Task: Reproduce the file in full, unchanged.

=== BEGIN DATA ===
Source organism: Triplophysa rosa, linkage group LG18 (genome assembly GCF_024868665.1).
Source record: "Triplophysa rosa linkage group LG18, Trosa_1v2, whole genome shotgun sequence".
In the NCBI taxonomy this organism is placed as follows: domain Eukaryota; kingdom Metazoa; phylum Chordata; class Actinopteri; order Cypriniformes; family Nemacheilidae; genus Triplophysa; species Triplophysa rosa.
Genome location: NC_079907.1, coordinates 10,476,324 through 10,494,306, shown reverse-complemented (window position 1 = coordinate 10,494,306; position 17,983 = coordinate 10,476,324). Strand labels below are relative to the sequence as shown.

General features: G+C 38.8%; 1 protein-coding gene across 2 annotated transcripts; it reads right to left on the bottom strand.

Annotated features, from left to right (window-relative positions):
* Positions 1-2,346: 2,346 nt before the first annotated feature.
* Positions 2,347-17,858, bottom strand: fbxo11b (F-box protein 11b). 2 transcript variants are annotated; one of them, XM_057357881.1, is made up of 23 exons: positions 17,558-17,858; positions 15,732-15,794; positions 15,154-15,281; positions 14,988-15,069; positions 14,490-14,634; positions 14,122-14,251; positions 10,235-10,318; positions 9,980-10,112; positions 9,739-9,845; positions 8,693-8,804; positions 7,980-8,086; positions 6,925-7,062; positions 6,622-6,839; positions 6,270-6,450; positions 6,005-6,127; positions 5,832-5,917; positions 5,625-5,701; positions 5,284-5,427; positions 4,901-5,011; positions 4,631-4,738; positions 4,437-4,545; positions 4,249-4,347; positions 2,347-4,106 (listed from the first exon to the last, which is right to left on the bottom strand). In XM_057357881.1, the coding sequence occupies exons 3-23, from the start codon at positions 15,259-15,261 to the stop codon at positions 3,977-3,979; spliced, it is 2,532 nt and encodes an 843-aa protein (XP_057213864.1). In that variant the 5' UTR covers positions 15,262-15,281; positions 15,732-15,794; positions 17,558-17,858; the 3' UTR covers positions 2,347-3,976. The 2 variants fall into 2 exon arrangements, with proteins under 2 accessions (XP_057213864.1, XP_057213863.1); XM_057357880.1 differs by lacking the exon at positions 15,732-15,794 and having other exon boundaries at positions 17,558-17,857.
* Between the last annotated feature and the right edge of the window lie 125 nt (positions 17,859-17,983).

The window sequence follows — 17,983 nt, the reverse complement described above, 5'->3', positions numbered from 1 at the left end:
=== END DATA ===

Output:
Source organism: Triplophysa rosa, linkage group LG18 (genome assembly GCF_024868665.1).
Source record: "Triplophysa rosa linkage group LG18, Trosa_1v2, whole genome shotgun sequence".
In the NCBI taxonomy this organism is placed as follows: domain Eukaryota; kingdom Metazoa; phylum Chordata; class Actinopteri; order Cypriniformes; family Nemacheilidae; genus Triplophysa; species Triplophysa rosa.
Genome location: NC_079907.1, coordinates 10,476,324 through 10,494,306, shown reverse-complemented (window position 1 = coordinate 10,494,306; position 17,983 = coordinate 10,476,324). Strand labels below are relative to the sequence as shown.

General features: G+C 38.8%; 1 protein-coding gene across 2 annotated transcripts; it reads right to left on the bottom strand.

Annotated features, from left to right (window-relative positions):
* Positions 1-2,346: 2,346 nt before the first annotated feature.
* Positions 2,347-17,858, bottom strand: fbxo11b (F-box protein 11b). 2 transcript variants are annotated; one of them, XM_057357881.1, is made up of 23 exons: positions 17,558-17,858; positions 15,732-15,794; positions 15,154-15,281; positions 14,988-15,069; positions 14,490-14,634; positions 14,122-14,251; positions 10,235-10,318; positions 9,980-10,112; positions 9,739-9,845; positions 8,693-8,804; positions 7,980-8,086; positions 6,925-7,062; positions 6,622-6,839; positions 6,270-6,450; positions 6,005-6,127; positions 5,832-5,917; positions 5,625-5,701; positions 5,284-5,427; positions 4,901-5,011; positions 4,631-4,738; positions 4,437-4,545; positions 4,249-4,347; positions 2,347-4,106 (listed from the first exon to the last, which is right to left on the bottom strand). In XM_057357881.1, the coding sequence occupies exons 3-23, from the start codon at positions 15,259-15,261 to the stop codon at positions 3,977-3,979; spliced, it is 2,532 nt and encodes an 843-aa protein (XP_057213864.1). In that variant the 5' UTR covers positions 15,262-15,281; positions 15,732-15,794; positions 17,558-17,858; the 3' UTR covers positions 2,347-3,976. The 2 variants fall into 2 exon arrangements, with proteins under 2 accessions (XP_057213864.1, XP_057213863.1); XM_057357880.1 differs by lacking the exon at positions 15,732-15,794 and having other exon boundaries at positions 17,558-17,857.
* Between the last annotated feature and the right edge of the window lie 125 nt (positions 17,859-17,983).

The window sequence follows — 17,983 nt, the reverse complement described above, 5'->3', positions numbered from 1 at the left end: